A Sticky Situation: The February North Shore "Visioning Workshop"

During the North Shore "Visioning Workshop" on February 4th, 2020, an unknown presenter without a title or a company disclosed, introduced himself only as "Steve".

Steve took the microphone from Sarah Fox, longtime Camas Planner and newly elected Vancouver City Council member, who didn’t introduce him. For the rest of that night, neither Steve nor Sarah nor any of the other city officials in attendance, including the mayor, would provide qualification as to who Steve was. Nobody disclosed what function Steve performed, who Steve worked for and why Steve was someone to be taken seriously at all by citizens. There are a number of “Steves” involved in Camas’ interaction with its people in the last several years - a vague insulation to at the same time calm frustrations and give citizens a sense of being heard. Citizens who’ve had direct interactions with the “Steves” of Camas report hearing things akin to, “I’m not the guy you’re mad at, but you make a great point, and I can definitely let them know your concerns” before never hearing anything again. A sort of energy vampirism that drains a citizen of their rightful upset at poor representation, while also feeding Steve what he needs to get his consultant’s paycheck from Camas taxpayers.

Without any of that context made clear though, Steve presented the results of what he called North Shore “community outreach efforts”. At a certain point, he summarized Camas citizen’s own comments under the title "How We Should develop the North Shore" - a statement that assumes Camas has to develop the North Shore at all (see the Camas Inevitability Problem). Steve or someone Steve spoke with may think we “should” do this or that, but what does Camas think? What does our mayor think?

Speaking against an inevitable “progress” of north shore development (in the first council meeting to follow this “visioning workshop”), Mayor McDonnell said directly to council:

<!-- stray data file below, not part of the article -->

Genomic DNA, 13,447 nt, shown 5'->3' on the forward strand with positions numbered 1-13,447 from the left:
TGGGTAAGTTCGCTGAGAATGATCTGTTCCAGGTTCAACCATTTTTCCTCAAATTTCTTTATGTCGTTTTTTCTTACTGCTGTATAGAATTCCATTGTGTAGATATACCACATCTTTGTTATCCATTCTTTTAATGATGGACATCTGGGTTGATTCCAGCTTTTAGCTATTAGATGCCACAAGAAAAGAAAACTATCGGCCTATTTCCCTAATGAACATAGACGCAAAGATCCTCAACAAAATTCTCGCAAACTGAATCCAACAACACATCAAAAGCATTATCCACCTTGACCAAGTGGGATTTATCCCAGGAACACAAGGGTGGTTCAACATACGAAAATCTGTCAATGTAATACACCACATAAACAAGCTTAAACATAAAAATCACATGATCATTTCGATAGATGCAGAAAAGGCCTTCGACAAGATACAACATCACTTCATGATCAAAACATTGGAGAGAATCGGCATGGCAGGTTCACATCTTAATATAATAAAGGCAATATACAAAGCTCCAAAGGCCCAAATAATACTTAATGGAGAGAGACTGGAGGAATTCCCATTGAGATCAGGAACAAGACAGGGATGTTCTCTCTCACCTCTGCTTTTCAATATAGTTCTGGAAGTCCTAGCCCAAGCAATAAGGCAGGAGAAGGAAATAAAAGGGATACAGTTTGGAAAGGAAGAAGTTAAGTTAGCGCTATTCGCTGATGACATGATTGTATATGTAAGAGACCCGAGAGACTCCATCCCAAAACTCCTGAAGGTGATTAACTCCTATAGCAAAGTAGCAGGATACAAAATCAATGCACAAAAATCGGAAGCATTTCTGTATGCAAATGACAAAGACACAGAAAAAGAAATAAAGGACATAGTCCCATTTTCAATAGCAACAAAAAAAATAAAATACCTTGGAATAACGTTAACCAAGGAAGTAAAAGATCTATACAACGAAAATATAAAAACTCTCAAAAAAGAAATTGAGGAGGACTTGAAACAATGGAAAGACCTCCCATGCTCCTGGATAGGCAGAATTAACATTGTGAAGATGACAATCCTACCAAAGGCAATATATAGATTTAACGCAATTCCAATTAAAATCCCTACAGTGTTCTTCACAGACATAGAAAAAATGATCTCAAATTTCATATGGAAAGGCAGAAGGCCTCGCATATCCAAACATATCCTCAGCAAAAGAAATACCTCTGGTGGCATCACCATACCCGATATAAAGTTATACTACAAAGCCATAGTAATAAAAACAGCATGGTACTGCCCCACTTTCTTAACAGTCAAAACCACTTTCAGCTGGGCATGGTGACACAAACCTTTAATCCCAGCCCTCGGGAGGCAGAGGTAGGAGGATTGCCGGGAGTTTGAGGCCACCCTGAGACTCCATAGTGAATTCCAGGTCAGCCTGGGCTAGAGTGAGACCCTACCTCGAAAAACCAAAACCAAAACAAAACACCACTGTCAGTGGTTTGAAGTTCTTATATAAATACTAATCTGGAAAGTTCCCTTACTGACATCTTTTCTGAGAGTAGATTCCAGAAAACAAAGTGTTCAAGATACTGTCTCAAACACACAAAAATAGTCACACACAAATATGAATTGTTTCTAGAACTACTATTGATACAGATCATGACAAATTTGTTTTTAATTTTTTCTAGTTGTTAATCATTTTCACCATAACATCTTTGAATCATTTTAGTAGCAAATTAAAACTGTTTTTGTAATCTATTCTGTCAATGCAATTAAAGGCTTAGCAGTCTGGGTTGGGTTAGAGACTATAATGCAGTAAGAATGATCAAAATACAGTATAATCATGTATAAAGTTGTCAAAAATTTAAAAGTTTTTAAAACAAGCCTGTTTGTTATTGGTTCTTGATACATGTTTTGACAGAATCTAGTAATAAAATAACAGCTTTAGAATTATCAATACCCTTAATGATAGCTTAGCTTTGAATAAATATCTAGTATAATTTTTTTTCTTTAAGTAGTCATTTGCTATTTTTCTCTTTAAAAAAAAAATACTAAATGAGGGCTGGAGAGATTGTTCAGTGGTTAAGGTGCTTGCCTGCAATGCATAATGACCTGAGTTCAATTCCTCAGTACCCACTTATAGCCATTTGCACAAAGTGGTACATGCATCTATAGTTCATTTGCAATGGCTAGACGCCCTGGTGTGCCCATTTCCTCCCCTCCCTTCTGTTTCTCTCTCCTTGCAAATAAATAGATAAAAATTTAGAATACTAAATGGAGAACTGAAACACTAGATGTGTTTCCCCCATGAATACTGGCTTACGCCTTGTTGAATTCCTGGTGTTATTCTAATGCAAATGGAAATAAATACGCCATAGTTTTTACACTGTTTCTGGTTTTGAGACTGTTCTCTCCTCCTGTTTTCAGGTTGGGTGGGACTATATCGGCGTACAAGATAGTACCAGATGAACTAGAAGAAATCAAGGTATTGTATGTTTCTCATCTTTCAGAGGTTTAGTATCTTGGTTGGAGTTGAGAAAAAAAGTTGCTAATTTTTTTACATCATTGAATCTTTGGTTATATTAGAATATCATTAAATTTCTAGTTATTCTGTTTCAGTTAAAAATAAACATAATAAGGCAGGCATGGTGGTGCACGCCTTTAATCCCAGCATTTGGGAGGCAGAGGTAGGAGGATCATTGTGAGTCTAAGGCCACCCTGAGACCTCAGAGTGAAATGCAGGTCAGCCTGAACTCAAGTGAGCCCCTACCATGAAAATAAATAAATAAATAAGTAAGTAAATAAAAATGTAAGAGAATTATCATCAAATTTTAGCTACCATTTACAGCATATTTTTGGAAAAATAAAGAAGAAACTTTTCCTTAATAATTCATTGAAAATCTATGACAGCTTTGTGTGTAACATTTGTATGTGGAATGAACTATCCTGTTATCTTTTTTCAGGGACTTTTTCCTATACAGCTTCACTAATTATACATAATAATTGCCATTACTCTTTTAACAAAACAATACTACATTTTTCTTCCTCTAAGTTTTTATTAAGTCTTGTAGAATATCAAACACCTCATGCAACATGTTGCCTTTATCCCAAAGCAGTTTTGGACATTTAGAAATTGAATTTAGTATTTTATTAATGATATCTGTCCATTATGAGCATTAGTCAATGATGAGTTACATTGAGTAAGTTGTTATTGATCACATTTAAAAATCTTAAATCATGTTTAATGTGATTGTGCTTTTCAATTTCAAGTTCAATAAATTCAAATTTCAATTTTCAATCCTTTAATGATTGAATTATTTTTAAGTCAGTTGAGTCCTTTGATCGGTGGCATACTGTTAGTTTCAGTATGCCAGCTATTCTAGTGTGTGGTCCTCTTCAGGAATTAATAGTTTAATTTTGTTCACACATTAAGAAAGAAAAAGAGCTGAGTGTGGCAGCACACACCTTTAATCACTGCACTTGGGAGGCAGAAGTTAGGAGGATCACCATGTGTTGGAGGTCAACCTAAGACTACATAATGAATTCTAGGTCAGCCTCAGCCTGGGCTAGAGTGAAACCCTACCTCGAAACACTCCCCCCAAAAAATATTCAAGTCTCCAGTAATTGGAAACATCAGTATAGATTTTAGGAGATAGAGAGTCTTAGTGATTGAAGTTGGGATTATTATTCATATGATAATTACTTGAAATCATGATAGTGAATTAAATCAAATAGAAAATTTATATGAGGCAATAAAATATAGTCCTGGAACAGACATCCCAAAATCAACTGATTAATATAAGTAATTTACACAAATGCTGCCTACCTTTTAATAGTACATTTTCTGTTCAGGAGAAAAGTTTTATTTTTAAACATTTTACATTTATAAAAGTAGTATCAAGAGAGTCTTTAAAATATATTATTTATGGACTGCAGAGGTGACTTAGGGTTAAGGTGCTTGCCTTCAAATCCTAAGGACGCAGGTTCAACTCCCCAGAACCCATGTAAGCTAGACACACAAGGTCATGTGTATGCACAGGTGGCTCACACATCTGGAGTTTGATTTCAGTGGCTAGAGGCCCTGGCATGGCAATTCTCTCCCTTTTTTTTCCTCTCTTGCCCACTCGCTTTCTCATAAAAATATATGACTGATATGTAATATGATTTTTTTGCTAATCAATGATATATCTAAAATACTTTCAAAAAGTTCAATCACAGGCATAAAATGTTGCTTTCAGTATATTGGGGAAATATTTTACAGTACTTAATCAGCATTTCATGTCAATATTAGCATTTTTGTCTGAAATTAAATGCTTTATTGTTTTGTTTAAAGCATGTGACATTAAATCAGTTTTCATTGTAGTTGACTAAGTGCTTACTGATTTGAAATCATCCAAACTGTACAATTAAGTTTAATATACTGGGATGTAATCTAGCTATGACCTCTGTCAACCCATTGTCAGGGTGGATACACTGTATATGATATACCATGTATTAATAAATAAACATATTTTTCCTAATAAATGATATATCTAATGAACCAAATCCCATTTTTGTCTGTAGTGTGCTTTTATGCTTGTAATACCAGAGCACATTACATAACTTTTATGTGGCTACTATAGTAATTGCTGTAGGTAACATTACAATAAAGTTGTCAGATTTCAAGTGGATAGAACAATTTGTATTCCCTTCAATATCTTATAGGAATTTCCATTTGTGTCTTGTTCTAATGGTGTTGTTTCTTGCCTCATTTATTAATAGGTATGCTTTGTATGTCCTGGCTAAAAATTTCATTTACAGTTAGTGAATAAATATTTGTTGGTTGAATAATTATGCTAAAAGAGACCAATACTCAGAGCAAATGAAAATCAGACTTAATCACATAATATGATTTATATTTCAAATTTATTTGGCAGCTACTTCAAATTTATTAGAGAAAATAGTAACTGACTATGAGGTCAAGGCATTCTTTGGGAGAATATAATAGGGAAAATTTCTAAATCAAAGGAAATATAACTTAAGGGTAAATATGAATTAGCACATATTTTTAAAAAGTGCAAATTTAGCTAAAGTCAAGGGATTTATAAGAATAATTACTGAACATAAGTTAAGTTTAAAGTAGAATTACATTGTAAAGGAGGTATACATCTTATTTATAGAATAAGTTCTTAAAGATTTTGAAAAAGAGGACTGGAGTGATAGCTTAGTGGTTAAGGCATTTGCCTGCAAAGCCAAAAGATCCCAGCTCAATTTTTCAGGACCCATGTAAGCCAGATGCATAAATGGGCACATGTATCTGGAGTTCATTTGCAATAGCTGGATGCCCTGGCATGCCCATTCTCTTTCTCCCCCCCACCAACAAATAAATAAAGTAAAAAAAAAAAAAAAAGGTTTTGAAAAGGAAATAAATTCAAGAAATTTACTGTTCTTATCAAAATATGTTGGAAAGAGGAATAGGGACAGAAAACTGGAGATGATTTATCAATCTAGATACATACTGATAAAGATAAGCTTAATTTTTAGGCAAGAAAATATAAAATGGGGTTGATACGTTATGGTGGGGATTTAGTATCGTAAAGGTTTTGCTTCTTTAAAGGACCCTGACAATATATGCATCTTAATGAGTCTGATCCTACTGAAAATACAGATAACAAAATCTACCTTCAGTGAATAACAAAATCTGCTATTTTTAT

“there’s still opportunities there to understand, I think, what all the options are and why we’re doing certain things and what happens if we don’t do certain things… Because we don’t have to, we don’t have to do the north shore plan up there either...”

The mayor is correct, but unfortunately his words may have been missed by many as they were spoken in a brief and quiet moment at a 4:30pm council meeting while most Camasonians were at work. It’s powerful to watch him need to seemingly explain the concept to the council that afternoon in city hall, as not a single council member responds to the statement. Here is that exchange on video:

Word Clouds

Back to the visioning workshop at the high school, at one point “Steve” showed a slide with a word cloud. If you’re not familiar, a word cloud is made by scanning the text of a document to count the occurrence of different words and then making those words appear larger or smaller in a graphic based on the frequency of their use.

For example, here is a word cloud of the top 20 words appearing in one of the latest WATCH Camas News articles about Camas’ job search for a new city administrator entitled: DID YOU KNOW? The city of Camas is actively searching for a City Administrator? (Deadline: May 3rd).

You’ll notice in this word cloud that three of the largest words are “WALDRON”, “CAMAS” and “GORSUCH” - referring to this city, along with its current HR consultant called Waldron HR and Acting City Administrator, Jennifer Gorsuch - All of those things are discussed in the article. But watch what happens below as we only process the first half of the article’s text, this time to generate another word cloud...

The word “GORSUCH” disappears, and readers are now missing part of the story if this graphic were presented as representing that recent article, where the possibility that the city already has a preferred candidate and isn’t necessarily searching for a fit is discussed in detail.

The word cloud that Steve presented on a slide at the visioning workshop had a small note in the upper left hand corner of the graphic reading “374 of 676 respondents”. Many of the citizen response summary slides that evening had this type of edit in common - Did Steve, Camas’ unknown tour guide, decide that only 374 of the Camas resident and taxpayer comments should be considered in the word cloud below? When the word cloud went from pulling in 676 citizen comments to just 374 comments, what words do you think disappeared from Steve’s summary?

Was your comment, or your neighbor’s comment, perhaps one of the 302 removed from the record without explanation?

Whether that filtering of many citizens' comments was done by the direction of Camas city officials or not, WATCH Camas isn’t sure, but it wouldn’t be a foreign concept in Camas to actually change the public record. But even with half of the people who responded silenced without explanation, the remaining citizens expressed themselves so clearly that the message was unavoidable for anyone attempting to pull focus.

What do you think Camas’ citizens are saying in the word cloud below?

Students, please take your seats